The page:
- n. Plural form of sinecure.
“But most national leaders elsewhere in Europe are leaning toward the soft comfort that a Fed-type monetary policy provides for politicians who don't want to tackle the hard and dangerous work—witness the unionized public workers taking to the streets to protect their sinecures—of budget control.”
“Are liberals not focused as much on attaining this sinecures?”
“Billionaire Pete Peterson and the other foundations and think tank benefactors who might them sinecures after they retire?”
“Getting yourself set up in cushy sinecures on the boards of obscure charities with hidden agendas is back-breaking work.”
“Left behind in Greece were too many lazy public sector workers and do-nothing bureaucrats who owed their sinecures to political patronage.”
“In short, intellectuals have seen themselves not simply as an elite—in the passive sense in which large landowners, rentiers, or holders of various sinecures might qualify as elites—but as an anointed elite, people with a mission to lead others in one way or another to better lives. . .”
“The Senators are -- you guessed it -- "bipartisan," which means they belong to both political parties and reflect the majority views of neither.3 And once again we're told they're "courageous" for putting themselves in line for campaign contributions and cushy post-Senatorial sinecures.”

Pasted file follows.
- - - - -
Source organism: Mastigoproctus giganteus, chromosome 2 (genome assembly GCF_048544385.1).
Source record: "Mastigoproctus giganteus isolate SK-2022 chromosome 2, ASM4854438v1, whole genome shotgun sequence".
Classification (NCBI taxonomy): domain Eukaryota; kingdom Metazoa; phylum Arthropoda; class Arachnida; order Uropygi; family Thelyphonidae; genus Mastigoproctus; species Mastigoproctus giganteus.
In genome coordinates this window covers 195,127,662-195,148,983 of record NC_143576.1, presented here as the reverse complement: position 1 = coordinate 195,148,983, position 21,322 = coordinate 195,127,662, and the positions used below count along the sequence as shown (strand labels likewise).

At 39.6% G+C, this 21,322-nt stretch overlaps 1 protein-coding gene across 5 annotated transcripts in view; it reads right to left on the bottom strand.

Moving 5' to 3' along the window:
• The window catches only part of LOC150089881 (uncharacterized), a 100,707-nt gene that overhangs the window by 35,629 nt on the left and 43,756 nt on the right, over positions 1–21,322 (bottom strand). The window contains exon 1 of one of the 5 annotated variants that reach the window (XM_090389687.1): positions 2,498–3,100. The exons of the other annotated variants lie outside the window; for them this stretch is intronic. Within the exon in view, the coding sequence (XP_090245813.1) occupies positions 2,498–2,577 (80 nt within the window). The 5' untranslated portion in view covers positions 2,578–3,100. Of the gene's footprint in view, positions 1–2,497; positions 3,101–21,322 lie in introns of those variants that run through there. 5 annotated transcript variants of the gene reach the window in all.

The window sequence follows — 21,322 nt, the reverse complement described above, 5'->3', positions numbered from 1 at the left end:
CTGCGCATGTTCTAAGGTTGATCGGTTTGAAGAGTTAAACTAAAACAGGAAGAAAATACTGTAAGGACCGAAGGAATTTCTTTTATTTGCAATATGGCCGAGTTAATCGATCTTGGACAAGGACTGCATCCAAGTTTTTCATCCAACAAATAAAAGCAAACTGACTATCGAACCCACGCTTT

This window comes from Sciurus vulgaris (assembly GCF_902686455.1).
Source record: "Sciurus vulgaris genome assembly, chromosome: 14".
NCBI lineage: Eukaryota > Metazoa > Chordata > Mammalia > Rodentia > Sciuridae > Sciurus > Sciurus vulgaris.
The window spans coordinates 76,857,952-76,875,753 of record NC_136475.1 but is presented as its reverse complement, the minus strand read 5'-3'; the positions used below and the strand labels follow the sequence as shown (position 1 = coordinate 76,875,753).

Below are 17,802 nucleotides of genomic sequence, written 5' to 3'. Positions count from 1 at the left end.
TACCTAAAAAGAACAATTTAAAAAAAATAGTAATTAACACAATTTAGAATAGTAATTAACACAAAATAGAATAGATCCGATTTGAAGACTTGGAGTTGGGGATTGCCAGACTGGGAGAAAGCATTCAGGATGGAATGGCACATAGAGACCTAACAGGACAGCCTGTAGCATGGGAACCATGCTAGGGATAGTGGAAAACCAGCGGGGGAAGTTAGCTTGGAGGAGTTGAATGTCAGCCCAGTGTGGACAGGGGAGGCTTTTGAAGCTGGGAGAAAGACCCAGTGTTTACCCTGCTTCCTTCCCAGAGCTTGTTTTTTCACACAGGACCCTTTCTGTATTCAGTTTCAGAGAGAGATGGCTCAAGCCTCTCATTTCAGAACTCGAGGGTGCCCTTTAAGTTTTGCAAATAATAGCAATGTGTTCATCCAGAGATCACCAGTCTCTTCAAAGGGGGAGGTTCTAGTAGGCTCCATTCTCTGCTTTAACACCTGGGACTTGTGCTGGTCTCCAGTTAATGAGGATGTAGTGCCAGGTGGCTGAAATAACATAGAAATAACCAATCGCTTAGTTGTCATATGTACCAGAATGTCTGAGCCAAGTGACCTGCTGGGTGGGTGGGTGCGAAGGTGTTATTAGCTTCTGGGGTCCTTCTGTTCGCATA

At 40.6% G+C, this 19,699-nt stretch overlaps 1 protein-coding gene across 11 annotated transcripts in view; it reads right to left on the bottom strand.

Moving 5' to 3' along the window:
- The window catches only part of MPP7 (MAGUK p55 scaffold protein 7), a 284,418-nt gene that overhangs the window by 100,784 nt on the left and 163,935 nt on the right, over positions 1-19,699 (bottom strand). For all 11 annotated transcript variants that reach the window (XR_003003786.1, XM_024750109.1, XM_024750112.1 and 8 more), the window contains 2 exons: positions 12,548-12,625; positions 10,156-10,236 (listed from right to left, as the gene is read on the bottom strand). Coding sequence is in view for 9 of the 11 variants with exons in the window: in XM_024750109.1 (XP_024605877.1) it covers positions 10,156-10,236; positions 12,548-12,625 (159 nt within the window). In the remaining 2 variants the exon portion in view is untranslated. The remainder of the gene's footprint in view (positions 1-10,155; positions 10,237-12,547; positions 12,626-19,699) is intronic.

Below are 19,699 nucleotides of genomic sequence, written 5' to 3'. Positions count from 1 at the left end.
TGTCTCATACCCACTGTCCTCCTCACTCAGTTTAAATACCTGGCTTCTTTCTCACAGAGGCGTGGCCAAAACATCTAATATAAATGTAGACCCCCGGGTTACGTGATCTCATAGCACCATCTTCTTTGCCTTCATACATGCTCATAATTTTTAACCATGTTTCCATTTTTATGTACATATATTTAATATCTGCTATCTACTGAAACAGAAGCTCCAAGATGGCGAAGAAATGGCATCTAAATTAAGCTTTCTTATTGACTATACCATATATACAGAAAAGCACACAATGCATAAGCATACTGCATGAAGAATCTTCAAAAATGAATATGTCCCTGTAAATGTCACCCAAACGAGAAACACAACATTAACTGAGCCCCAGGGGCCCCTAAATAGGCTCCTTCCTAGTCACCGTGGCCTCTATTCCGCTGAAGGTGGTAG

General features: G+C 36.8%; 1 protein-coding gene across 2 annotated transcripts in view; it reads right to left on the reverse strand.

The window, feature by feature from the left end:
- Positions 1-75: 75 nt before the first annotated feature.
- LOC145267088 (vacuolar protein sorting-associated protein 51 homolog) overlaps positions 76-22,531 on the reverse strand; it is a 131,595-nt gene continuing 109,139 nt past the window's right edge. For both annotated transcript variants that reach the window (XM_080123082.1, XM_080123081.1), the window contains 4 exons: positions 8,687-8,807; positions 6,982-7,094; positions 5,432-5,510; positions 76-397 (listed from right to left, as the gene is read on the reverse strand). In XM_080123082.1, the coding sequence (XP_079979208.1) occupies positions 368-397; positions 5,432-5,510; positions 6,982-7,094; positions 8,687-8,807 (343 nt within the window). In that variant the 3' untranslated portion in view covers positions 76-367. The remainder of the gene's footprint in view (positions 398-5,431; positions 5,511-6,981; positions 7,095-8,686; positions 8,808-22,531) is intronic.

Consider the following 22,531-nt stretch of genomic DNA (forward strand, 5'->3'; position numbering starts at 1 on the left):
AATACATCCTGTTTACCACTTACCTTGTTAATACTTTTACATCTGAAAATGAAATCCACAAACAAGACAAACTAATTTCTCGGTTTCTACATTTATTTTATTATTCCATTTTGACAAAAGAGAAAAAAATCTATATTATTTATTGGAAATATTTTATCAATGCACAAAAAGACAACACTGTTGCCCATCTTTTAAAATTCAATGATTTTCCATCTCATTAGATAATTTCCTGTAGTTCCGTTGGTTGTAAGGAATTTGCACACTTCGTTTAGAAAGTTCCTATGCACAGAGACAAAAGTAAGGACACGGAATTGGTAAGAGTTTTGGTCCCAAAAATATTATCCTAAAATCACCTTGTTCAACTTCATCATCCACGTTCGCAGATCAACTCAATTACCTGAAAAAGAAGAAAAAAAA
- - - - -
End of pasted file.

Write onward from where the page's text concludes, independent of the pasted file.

“Liberals understand that government funding for PBS and NPR has created sinecures that largely serve their political ends, and they'd love to do it again on the Web.”
“But how many are aware they are apparently also unedited, poorly managed sinecures for lazy thinkers proffering unsupported assertions and analysis on both the left and the right side of the political opinion aisle?”
“Even gone from Fannie, Johnson remains a dark influence, operating within a web of board relationships and institutional sinecures the Kennedy Center, Brookings, and, uh-ho, the Goldman board.”
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